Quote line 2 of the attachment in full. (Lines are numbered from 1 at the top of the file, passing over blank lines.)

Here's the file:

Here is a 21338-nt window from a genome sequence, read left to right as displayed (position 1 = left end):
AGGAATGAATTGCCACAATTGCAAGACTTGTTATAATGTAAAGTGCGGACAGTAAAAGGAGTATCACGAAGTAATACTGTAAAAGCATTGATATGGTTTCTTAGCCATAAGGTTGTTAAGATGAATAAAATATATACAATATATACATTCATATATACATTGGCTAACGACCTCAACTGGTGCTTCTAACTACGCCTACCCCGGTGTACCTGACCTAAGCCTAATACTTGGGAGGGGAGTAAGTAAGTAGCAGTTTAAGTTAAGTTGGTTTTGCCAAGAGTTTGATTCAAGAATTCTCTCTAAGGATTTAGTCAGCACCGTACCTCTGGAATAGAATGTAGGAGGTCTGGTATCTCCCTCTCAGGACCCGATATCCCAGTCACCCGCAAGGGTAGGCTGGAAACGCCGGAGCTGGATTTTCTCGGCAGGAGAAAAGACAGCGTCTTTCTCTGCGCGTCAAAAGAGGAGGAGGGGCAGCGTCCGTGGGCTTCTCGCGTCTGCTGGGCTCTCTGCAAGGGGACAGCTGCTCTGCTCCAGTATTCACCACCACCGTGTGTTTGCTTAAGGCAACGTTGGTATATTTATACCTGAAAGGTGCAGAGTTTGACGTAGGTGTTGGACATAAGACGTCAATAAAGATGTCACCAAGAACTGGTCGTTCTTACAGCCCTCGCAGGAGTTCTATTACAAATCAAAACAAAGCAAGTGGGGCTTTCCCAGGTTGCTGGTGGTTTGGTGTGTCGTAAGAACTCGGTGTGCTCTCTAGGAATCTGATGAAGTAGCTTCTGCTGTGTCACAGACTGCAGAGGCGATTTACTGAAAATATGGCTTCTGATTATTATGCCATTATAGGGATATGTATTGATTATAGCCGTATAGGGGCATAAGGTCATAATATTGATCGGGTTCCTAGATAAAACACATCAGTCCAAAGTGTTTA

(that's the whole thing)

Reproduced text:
AGGAATGAATTGCCACAATTGCAAGACTTGTTATAATGTAAAGTGCGGACAGTAAAAGGAGTATCACGAAGTAATACTGTAAAAGCATTGATATGGTTTCTTAGCCATAAGGTTGTTAAGATGAATAAAATATATACAATATATACATTCATATATACATTGGCTAACGACCTCAACTGGTGCTTCTAACTACGCCTACCCCGGTGTACCTGACCTAAGCCTAATACTTGGGAGGGGAGTAAGTAAGTAGCAGTTTAAGTTAAGTTGGTTTTGCCAAGAGTTTGATTCAAGAATTCTCTCTAAGGATTTAGTCAGCACCGTACCTCTGGAATAGAATGTAGGAGGTCTGGTATCTCCCTCTCAGGACCCGATATCCCAGTCACCCGCAAGGGTAGGCTGGAAACGCCGGAGCTGGATTTTCTCGGCAGGAGAAAAGACAGCGTCTTTCTCTGCGCGTCAAAAGAGGAGGAGGGGCAGCGTCCGTGGGCTTCTCGCGTCTGCTGGGCTCTCTGCAAGGGGACAGCTGCTCTGCTCCAGTATTCACCACCACCGTGTGTTTGCTTAAGGCAACGTTGGTATATTTATACCTGAAAGGTGCAGAGTTTGACGTAGGTGTTGGACATAAGACGTCAATAAAGATGTCACCAAGAACTGGTCGTTCTTACAGCCCTCGCAGGAGTTCTATTACAAATCAAAACAAAGCAAGTGGGGCTTTCCCAGGTTGCTGGTGGTTTGGTGTGTCGTAAGAACTCGGTGTGCTCTCTAGGAATCTGATGAAGTAGCTTCTGCTGTGTCACAGACTGCAGAGGCGATTTACTGAAAATATGGCTTCTGATTATTATGCCATTATAGGGATATGTATTGATTATAGCCGTATAGGGGCATAAGGTCATAATATTGATCGGGTTCCTAGATAAAACACATCAGTCCAAAGTGTTTA